It’s also not clear if UW was aware of active arrest warrants, all written months ago in January 2021 after Perkins failed to show up for court proceedings in his criminal cases in Rhode Island.  A Rhode Island courts official confirmed to News 3 Investigates on Tuesday that those warrants were still active for his arrest. Those warrants aren’t extraditable in Wisconsin, a spokesperson for the UW campus police told News 3, so they can’t arrest him for those cases.

Plus, the charges aren’t easily searchable for out-of-state police, UWPD’s Marc Lovicott said.

“Because the warrants are low level misdemeanors, they aren’t listed in national law enforcement databases — so we did not have access to that info. Through other local agency searches, our detectives were able to find the warrants.”

The eviction, filed on December 10, includes court documents showing UW housing officials first threatened Perkins with eviction on September 24, saying they had learned of multiple harassment incidents against both students and staff on campus.

At the time, Perkins had only been accused in a Wisconsin court of one incident: the second-degree sexual assault filed on August 25.

“…We have been made aware of your actions of multiple incidents of harassment, and you have not responded to my request to schedule a meeting to discuss these incidents,” a UW housing official said in the letter to Perkins. “These incidents have been aimed at of [sic] other residents of University Apartments and University Apartments staff and are considered to be a violation of your lease terms and conditions.”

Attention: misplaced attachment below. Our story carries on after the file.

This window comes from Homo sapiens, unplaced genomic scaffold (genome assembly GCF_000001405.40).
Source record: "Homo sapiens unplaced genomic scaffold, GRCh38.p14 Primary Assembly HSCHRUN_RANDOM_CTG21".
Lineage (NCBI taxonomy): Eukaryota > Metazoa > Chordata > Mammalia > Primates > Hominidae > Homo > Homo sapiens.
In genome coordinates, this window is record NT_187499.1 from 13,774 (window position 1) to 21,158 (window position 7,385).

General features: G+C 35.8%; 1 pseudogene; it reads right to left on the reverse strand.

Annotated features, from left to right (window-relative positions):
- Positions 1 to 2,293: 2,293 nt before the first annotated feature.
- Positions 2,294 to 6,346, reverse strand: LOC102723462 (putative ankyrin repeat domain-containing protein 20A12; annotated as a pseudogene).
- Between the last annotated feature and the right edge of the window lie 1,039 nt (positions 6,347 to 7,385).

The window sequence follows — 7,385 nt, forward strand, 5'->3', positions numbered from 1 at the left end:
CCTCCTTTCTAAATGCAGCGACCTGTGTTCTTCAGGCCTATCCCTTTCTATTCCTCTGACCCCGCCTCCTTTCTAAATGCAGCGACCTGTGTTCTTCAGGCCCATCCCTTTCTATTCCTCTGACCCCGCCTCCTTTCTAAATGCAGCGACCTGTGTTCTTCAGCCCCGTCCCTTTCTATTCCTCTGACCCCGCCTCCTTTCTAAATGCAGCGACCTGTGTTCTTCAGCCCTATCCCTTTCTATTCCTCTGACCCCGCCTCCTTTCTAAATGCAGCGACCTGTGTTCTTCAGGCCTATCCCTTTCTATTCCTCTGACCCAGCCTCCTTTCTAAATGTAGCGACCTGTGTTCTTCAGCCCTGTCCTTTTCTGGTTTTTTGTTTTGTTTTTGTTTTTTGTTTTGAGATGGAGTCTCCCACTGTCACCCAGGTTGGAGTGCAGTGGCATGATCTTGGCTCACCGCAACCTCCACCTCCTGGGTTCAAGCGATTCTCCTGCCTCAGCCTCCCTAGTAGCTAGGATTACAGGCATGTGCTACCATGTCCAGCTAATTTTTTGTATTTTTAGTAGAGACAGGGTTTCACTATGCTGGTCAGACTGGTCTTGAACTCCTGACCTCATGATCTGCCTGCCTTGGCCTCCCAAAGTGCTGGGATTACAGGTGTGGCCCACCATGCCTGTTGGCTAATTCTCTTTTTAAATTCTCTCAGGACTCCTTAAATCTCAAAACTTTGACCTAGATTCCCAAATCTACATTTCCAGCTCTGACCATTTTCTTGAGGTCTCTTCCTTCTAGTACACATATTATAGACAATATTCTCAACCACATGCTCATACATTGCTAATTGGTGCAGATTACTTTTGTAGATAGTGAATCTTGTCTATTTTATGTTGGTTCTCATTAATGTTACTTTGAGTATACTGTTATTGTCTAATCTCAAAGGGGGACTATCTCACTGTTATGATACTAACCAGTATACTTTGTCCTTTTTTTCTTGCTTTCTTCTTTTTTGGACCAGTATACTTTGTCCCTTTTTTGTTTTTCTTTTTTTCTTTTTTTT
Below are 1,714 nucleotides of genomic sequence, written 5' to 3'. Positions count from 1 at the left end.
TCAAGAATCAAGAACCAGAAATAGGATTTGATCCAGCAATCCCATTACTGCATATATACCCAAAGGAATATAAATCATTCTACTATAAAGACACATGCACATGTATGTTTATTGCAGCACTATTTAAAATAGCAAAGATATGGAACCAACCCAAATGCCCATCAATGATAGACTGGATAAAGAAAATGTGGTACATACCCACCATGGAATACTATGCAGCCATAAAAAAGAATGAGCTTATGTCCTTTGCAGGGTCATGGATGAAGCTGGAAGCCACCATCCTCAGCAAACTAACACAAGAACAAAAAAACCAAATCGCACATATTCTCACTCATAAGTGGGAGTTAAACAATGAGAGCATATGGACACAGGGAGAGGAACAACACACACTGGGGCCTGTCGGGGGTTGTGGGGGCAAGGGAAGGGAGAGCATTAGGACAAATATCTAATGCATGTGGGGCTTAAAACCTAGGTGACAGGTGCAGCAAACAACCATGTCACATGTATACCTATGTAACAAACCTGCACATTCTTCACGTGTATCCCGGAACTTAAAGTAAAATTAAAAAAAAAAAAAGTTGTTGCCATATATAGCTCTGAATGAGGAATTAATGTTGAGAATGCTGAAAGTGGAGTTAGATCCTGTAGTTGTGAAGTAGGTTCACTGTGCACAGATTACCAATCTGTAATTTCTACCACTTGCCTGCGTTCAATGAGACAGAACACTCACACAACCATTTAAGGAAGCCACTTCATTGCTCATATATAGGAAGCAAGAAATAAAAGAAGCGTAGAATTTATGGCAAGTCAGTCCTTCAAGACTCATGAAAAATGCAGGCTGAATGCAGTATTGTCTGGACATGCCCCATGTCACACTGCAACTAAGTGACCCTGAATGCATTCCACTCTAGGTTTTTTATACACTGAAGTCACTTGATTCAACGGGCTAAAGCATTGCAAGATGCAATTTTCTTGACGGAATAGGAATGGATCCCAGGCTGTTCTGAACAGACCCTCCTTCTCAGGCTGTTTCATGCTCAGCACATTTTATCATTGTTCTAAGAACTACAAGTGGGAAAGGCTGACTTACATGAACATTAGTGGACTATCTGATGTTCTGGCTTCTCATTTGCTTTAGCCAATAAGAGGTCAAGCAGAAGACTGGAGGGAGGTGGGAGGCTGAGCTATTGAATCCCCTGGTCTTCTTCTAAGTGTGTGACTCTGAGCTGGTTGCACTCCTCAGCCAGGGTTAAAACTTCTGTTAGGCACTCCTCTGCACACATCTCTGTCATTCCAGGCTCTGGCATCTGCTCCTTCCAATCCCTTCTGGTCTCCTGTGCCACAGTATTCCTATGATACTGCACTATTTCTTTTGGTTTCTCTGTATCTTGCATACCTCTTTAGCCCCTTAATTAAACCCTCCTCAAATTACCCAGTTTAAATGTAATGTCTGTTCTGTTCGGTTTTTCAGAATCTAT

Kelly Ignatoski, the director of University Apartments, gave him five days to “cease his behavior immediately,” noting that any additional harassment allegations would result in terminating his lease.

Weeks after receiving that letter, court filings indicate Perkins was accused of similar behavior two more times: he was cited in Sauk County for fourth-degree sexual assault on November 3, then charged with “lewd and lascivious behavior” on November 8 for the incident where he’s accused of harassing a man in a gym on Monroe Street.

The next communication including in the eviction court filing from the university comes on November 15. He was told his lease will be terminated effective December 1 because he was no longer a student at the university, making him ineligible for housing.

“Because you have been officially suspended by the University effective November 10, 2021 and are no longer a student at the University of Wisconsin-Madison, you are no longer eligible to live in University Apartments,” a UW housing official wrote. She noted that only single graduate students are eligible to live in his apartment.

However, by all indications, Perkins didn’t leave. In Wisconsin, a lease termination letter typically precedes a formal eviction filing as only a judge can ultimately order someone out of their home.

But it wasn’t until ten days after his lease was terminated that the university formally filed to evict Perkins from Eagle Heights, according to court records.

By that time, he was accused of offending yet again: this time, the most recent third-degree sexual assault, reported to UW police officers as happening on December 7 at that same apartment.

This article was updated to include comment from the University of Wisconsin campus police department.